Appeal from an order of the Supreme Court (Lawliss, J.), entered October 19, 2011 in Clinton County, which partially granted petitioner's application, in a proceeding pursuant to Family Ct Act article 6, to modify a prior order of custody.
The opinion of the court was delivered by: Mercure, J.P.
Calendar Date: October 16, 2012
Before: Mercure, J.P., Rose, Lahtinen, McCarthy and Egan Jr., JJ.
The parties were married in 1993 and divorced in 2010. Petitioner (hereinafter the mother) commenced this proceeding pursuant to Family Ct Act article 6, seeking an order modifying the custody and visitation provisions of the judgment of divorce. Pursuant to a separation agreement that was incorporated, but not merged, into the parties' judgment of divorce, the mother and respondent (hereinafter the father) shared joint legal and physical custody of the parties' three children (born in 1996, 1999 and 2004). The mother now seeks sole legal and physical custody of the children.
Following a trial and Lincoln hearing, Supreme Court determined that the inability of the parties to effectively communicate warranted modification of the judgment of divorce. The court awarded the mother sole legal and physical custody of the eldest child, awarded the father sole legal and physical custody of the two younger children, and issued a revised visitation schedule. The mother appeals and we now affirm.
The parties are in agreement that the continued deterioration of their relationship and their current inability to communicate effectively both render joint custody infeasible and constitute a change in circumstances warranting modification of the prior custody agreement (see Matter of Rosi v Moon, 84 AD3d 1445, 1446 ; Matter of Claflin v Giamporcaro, 75 AD3d 778, 779-780 , lv denied 15 NY3d 710 ). "Once [Supreme] Court determined that 'joint custody was not feasible, it was incumbent upon [the court] to determine a custodial arrangement based upon the best interests of the child[ren] despite the absence' of a petition definitively seeking sole custody, since the mother was clearly on notice that both legal and [physical] custody were at issue" through her own petition, as well as the testimony of both parties (Matter of Kowatch v Johnson, 68 AD3d 1493, 1495 , lv denied 14 NY3d 704 , quoting Matter of Scala v Parker, 304 AD2d 858, 860 ; cf. Matter of Joseph A. v Jaimy B., 81 AD3d 1219, 1220 ; Matter of Adams v Bracci, 61 AD3d 1065, 1067 , lv denied 12 NY3d 712 ). In determining the appropriate modification, relevant "factors to be considered include maintaining stability in the children's lives, the quality of the respective home environments, the length of time the present custody arrangement has been in place and each parent's past performance, relative fitness and ability to provide for and guide the children's intellectual and emotional development" (Matter of Kowatch v Johnson, 68 AD3d at 1495 [internal quotation marks and citation omitted]; see Matter of Eck v Eck, 57 AD3d 1243, 1244 ).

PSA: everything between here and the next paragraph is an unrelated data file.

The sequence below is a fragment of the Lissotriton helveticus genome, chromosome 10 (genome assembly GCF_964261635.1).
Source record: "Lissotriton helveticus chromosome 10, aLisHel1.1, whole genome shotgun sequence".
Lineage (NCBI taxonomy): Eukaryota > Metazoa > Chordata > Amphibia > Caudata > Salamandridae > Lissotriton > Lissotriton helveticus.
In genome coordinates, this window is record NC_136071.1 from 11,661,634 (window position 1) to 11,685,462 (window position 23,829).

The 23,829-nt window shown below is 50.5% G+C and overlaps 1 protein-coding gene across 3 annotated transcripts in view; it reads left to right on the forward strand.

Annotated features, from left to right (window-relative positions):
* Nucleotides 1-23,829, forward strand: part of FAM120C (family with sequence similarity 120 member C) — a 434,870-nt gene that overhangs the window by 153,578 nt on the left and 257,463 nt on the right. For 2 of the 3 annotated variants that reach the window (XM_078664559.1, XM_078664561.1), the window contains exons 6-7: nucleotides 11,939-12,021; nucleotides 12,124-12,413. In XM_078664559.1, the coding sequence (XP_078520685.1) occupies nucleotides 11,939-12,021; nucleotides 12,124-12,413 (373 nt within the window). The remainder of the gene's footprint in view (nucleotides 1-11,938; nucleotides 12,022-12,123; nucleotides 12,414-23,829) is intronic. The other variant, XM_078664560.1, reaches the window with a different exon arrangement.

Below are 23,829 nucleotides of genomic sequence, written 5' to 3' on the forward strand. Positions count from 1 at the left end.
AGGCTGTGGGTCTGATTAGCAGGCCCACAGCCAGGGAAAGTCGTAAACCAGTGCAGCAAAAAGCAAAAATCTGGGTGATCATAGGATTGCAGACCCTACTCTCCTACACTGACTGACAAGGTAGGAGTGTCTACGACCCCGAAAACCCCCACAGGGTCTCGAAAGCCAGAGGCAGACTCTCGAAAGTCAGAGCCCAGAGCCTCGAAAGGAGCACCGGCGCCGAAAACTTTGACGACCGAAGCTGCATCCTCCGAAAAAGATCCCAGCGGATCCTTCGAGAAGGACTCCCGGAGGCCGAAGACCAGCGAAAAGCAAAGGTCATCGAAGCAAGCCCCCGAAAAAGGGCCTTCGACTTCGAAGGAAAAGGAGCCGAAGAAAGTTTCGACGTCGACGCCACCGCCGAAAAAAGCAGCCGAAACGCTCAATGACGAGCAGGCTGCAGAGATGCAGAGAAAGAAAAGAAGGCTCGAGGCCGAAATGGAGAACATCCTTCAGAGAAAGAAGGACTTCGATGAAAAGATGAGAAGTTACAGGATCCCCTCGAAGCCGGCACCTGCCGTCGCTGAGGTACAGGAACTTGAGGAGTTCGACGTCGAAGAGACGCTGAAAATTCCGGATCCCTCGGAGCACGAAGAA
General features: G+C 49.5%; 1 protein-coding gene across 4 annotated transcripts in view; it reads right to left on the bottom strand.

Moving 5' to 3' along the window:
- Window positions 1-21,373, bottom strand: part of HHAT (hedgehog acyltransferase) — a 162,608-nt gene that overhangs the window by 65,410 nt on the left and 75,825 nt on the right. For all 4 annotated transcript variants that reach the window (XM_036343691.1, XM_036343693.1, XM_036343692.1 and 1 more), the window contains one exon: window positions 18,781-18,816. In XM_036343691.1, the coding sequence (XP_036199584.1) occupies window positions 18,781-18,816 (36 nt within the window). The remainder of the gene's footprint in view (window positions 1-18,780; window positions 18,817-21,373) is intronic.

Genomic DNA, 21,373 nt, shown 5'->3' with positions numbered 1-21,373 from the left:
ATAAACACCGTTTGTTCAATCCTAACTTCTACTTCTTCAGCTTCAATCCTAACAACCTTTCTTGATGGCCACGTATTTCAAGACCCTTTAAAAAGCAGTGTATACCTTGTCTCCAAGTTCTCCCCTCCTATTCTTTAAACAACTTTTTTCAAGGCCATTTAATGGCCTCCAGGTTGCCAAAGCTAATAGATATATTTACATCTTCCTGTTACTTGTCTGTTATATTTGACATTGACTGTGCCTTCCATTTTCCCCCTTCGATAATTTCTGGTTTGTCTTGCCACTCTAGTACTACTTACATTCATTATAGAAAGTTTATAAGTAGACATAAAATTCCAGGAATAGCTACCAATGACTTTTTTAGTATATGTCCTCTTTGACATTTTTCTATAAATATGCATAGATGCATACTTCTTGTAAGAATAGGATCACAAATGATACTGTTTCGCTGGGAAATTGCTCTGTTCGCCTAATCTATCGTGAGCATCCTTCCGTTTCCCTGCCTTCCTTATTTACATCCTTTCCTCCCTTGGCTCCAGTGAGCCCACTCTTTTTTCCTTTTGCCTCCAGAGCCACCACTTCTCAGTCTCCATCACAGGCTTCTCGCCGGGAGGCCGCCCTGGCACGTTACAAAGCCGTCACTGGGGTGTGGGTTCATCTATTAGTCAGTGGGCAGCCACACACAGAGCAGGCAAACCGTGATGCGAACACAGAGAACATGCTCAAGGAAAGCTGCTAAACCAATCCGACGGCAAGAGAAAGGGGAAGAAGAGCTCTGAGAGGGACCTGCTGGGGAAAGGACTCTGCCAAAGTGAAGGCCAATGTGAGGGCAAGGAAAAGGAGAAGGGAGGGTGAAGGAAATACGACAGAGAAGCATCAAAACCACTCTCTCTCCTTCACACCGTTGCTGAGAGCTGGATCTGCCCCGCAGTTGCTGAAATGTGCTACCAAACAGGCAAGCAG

In our view, Supreme Court considered all of the relevant factors, as well as the children's views, and ample evidence supports the determination awarding sole legal and physical custody of the two younger children to the father, despite his failure to reimburse the mother for certain expenses and his refusal to communicate with her by telephone. While the court concluded that both parents are capable of meeting the needs of the children, the record supports the court's findings that the mother had caused the breakdown in communication by her repeated displays of hostile behavior toward the father. Moreover, she lacked insight into the importance of the children's relationship with the father and the impact of her behavior on them, and was "prone to use the children as pawns to score points in what she perceives to be a contest between herself and the father." For example, as the court noted, the mother contacted the State Police and incorrectly reported that the father was driving while intoxicated with one of the children in the vehicle, and the father has been reported to Child Protective Services on four occasions, resulting in investigations that determined the claims to be unfounded. In contrast, the father -- who continues to reside in the former marital home -- recognized the important role that the mother played in the children's lives, and demonstrated a willingness to foster a positive relationship with her and to consent to whatever visitation the court deemed appropriate. Giving due deference to Supreme Court's determination that the mother's testimony was often lacking in credibility, there is a sound and substantial basis to support the court's decision (see Hughes v Gallup-Hughes, 90 AD3d 1087, 1089-1090 ; Matter of Eck v Eck, 57 AD3d at 1244-1245; see also Jeannemarie O. v Richard P., 94 AD3d 1346, 1348 ).
The mother's remaining contentions have been considered and found to be lacking in merit.
Rose, Lahtinen, McCarthy and Egan Jr., JJ., concur.
ORDERED that the order is affirmed, without costs.